This section is from the book "Economical Cookery", by Marion Harris Neil. Also available from Amazon: Economical Cookery (1918).
"Pray you, take note of it."
Food is said to be steamed when it is cooked by moist heat in the vapor arising from boiling water. Steaming is the most gradual of all the methods of cooking, and though this necessitates the use of more fuel, yet, as many different articles of food can be steamed over one utensil containing boiling water, it is really economical, and is largely adopted in hotels, hospitals, etc. There must be plenty of steam, or the process will not be a success. The gradual heat renders the food more digestible, hence its special value for invalid cookery.
None of the nutritious elements of fish, meat, fruit, or vegetables are lost in the water, thus all foods retain their full flavor and food value. Small pieces of meat or fish may be steamed in a jar placed in a saucepan of boiling water, or even on a plate placed on the top of a saucepan of boiling water.
"One sip of this Will bathe the drooping spirits in delight Beyond the bliss of dreams."
Under this heading are classed all liquids such as tea, coffee, cocoa, chocolate, water, mineral waters, and other liquors, which are consumed more for the purpose of quenching thirst than relieving hunger. The chief constituent of them all is water, and their nutritive properties vary considerably. Few beverages are satisfactory as food, but their consumption is necessary to life to replace the water excreted by the body in the performance of its various functions, as a solvent of food, to keep the albumens absorbed in a state of solution, and to regulate the temperature of the body. Water forms sixty per cent, of the weight of the human body and requires about fifty ounces each day, either alone or combined in food. For the physiological purposes referred to, pure water is the best beverage.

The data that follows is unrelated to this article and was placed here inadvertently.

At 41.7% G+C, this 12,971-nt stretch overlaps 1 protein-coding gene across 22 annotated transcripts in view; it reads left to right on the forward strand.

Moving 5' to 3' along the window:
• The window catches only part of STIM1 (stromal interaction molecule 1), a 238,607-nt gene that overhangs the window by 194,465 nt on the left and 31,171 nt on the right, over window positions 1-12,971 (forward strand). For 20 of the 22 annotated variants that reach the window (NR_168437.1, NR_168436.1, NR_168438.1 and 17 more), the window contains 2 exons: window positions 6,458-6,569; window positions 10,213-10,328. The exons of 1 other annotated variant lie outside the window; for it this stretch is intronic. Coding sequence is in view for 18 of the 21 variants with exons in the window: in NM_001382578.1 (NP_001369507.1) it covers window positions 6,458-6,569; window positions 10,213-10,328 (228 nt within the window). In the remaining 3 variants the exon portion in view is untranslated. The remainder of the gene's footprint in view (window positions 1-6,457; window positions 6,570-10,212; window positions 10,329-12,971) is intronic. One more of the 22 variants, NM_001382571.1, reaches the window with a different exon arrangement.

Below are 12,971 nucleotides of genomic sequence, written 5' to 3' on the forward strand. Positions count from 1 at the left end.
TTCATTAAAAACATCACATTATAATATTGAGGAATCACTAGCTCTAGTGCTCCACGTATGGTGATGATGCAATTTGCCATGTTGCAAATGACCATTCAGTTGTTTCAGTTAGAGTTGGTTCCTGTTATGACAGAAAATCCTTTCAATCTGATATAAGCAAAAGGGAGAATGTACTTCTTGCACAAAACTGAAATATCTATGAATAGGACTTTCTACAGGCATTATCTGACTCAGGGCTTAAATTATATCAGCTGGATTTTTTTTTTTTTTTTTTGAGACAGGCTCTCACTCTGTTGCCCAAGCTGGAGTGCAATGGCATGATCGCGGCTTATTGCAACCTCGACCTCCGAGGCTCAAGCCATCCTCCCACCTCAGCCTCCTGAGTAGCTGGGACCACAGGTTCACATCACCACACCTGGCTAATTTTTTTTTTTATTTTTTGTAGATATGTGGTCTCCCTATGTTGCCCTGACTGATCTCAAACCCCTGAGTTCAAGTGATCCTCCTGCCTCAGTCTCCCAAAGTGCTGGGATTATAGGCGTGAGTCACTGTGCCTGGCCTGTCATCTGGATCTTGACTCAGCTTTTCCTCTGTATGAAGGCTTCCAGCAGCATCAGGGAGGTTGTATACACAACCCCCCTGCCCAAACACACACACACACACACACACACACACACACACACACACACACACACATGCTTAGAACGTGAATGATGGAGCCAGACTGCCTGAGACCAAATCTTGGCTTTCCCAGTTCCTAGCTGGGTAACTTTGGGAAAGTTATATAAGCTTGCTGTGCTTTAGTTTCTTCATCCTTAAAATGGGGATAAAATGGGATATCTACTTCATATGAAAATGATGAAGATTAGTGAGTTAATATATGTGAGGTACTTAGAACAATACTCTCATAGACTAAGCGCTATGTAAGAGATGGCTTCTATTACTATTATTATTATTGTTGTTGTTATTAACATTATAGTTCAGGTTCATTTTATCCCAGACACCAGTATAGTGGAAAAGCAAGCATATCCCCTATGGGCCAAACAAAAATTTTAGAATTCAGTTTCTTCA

3 pounds rhubarb Boiling water 6 lemons
1 cup (1/2 pt.) grape juice
Wash and cut rhubarb in small pieces, place in granite saucepan, and barely cover with water. Cook until tender, drain through a colander, add strained juice of lemons, oranges, and grapefruit, and add grape juice. Measure juice and add one third its weight in sugar. Bring juice and sugar to boiling point, cool, and bottle. Keep in refrigerator. Reduce with water at serving time.
7 pounds lump sugar 2 eggs
6 cups (1 1/2 qts.) water
4 tablespoons orange-flower water
4 drops vanilla extract
Put sugar into a saucepan, break in eggs with shells, stir in water gradually, set over fire and boil, take off scum until only a light froth rises. Strain, and when cool add orange-flower water and vanilla, bottle, and cork tight to keep.
One wineglass of this in a tumbler of ice water is very refreshing. Slice of lemon, or orange, or pineapple may be added to it, also a glass of wine.